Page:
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George Floyd murder: Joe Biden says Derek Chauvin guilty verdict can be 'moment of significant change'

US President Joe Biden has welcomed the conviction of Derek Chauvin and said it can be a "moment of significant change" after the white former police officer was found guilty of murdering 46-year-old black man George Floyd.

A jury unanimously convicted 45-year-old Chauvin of second-degree murder, third-degree murder and second-degree manslaughter after 10-and-a-half hours of deliberations over two days.

Mr Biden said Mr Floyd's death was "a murder in full light of day, and it ripped the blinders off for the whole world" to see systemic racism.

But he added: "It's not enough. We can't stop here. We're going to deliver real change and reform.

"We can and we must do more to reduce the likelihood that tragedies like this will ever happen again."

Sky's Greg Milam said Chauvin - whose face was obscured by a COVID face mask - showed little emotion as the guilty verdicts were read out and faces 12 and a half years in prison as a first-time offender, but prosecutors could seek a maximum of 40 years if the judge determines there are aggravating factors.

He put his knee on Mr Floyd's neck for nine minutes and 29 seconds while arresting him last year for allegedly trying to use a fake $20 note to pay for a pack of cigarettes.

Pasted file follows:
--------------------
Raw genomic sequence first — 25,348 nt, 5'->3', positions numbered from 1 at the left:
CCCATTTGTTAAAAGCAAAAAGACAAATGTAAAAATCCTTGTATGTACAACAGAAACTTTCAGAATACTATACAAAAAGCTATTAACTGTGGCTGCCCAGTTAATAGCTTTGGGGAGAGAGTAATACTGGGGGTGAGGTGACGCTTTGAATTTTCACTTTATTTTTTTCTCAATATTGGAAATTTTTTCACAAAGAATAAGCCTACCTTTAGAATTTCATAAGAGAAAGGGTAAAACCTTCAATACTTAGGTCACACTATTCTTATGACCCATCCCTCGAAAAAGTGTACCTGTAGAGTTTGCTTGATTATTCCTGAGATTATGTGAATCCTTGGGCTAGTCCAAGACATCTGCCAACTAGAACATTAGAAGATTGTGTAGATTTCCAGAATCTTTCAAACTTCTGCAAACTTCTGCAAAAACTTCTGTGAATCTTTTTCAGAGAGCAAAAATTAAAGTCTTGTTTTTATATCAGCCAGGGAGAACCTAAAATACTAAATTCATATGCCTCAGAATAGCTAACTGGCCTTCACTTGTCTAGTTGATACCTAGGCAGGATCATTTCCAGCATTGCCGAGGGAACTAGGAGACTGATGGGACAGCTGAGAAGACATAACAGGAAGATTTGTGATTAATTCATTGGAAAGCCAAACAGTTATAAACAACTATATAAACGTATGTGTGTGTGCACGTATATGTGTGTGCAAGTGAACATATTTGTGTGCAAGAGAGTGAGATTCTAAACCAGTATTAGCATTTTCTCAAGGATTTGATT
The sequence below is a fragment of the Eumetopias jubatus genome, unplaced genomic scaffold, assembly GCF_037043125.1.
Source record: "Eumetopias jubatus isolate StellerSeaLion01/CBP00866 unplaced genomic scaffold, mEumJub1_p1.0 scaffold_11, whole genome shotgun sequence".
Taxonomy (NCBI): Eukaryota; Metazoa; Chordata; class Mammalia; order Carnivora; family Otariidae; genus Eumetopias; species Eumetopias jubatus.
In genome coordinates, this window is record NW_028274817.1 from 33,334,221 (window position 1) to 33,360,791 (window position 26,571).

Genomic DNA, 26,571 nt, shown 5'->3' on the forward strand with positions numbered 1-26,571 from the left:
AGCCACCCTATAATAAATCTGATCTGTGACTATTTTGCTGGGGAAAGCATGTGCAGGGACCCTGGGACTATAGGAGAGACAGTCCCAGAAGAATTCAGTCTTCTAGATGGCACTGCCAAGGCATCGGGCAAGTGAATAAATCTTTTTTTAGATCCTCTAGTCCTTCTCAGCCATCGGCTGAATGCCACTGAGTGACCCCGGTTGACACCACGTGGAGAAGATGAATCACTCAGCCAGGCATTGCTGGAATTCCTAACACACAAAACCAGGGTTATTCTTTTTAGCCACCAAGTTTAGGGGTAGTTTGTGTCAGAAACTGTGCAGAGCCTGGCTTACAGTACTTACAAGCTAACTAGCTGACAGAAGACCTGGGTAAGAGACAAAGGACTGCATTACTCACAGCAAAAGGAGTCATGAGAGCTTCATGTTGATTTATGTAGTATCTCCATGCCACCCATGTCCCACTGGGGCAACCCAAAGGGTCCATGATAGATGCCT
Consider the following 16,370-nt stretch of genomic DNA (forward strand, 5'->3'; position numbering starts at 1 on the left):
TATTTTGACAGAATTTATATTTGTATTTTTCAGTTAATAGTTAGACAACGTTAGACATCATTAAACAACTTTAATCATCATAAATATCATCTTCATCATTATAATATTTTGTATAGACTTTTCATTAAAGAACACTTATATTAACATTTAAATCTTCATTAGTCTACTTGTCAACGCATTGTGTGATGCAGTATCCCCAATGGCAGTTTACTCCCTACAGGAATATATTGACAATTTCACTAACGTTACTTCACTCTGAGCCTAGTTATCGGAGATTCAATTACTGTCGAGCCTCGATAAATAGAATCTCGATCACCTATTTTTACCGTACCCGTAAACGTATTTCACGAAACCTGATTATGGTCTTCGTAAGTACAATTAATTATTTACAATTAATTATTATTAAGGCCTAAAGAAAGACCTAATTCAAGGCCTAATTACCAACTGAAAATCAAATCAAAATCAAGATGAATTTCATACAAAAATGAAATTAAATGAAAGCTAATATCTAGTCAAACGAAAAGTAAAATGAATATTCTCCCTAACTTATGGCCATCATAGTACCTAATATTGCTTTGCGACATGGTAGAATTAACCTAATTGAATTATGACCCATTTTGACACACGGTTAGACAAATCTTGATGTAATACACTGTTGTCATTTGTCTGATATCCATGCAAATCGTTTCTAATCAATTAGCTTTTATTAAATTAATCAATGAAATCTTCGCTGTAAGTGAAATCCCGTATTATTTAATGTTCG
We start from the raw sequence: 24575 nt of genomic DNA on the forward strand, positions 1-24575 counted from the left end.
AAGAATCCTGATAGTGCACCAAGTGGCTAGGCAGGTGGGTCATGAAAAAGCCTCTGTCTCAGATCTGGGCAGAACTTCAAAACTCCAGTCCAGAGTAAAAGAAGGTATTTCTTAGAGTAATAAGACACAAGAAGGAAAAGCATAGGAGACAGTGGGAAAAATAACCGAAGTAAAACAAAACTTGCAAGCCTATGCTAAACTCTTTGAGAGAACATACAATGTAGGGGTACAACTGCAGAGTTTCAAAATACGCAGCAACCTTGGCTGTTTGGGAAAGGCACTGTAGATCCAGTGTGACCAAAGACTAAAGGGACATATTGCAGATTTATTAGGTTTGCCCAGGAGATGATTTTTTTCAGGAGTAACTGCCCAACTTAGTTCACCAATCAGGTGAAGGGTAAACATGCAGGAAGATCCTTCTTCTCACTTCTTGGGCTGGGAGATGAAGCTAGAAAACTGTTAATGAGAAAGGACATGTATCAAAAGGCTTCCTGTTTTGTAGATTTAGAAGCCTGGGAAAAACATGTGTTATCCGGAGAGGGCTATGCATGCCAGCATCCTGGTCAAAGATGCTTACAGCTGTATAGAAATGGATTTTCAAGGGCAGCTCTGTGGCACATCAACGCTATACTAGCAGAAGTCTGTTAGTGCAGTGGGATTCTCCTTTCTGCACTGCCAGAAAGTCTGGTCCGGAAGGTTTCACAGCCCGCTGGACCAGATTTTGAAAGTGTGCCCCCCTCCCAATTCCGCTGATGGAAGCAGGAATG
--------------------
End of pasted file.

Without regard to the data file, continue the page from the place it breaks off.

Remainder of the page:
Crowds erupted into cheers and applause outside the court building in Minneapolis following the conviction.

Mr Biden and vice president Kamala Harris spoke with Mr Floyd's family moments after Chauvin was remanded in custody, handcuffed and led out of the courtroom.

He said: "Nothing is going to make it all better, but at least now God there is some justice."

But he also admitted that "such a verdict is also much too rare".

Mr Floyd's brother Philonise told reporters after the verdicts: "We are able to breathe again."

But he added the fight for justice was not over: "We have to protest because it seems like this is a never-ending cycle."

Mr Floyd's nephew Brandon Williams told crowds: "We need police reform bad.

"We need each and every officer to be held accountable and until then it's still scary to be a black man and woman in America."

The jury's decision was hailed around the country - and the world - as justice by politicians, civic leaders and celebrities.

Former president Barack Obama tweeted: "Today, a jury did the right thing. But true justice requires much more.

"Michelle and I send our prayers to the Floyd family, and we stand with all those who are committed to guaranteeing every American the full measure of justice that George and so many others have been denied."

Inaugural poet Amanda Gorman posted: "A reminder that victory would be George Floyd being alive. Every day Black Americans worry if they will be next is another day without justice."

California Governor Gavin Newsom, a white man, wrote on Twitter that Mr Floyd "would still be alive if he looked like me. That must change".

British Prime Minister Boris Johnson said he was "appalled" by Mr Floyd's death and welcomed the verdict.

Video footage of Mr Floyd's death on 25 May 2020, in which he cried he could not breathe, sparked a wave of anti-racism protests across the world, including the UK, with many marching through towns and cities under the banner of the Black Lives Matter movement.

Among the crowds outside the court on Tuesday was Mr Floyd's girlfriend Courteney Ross.

She told Sky News: "I miss Floyd so much you know, it's hard to think about how I feel. But I do know that I'm really hopeful for change right now.

"I feel like this has just opened up a door for so many people to have their cases reopened, to have people get justice for their lost loved one."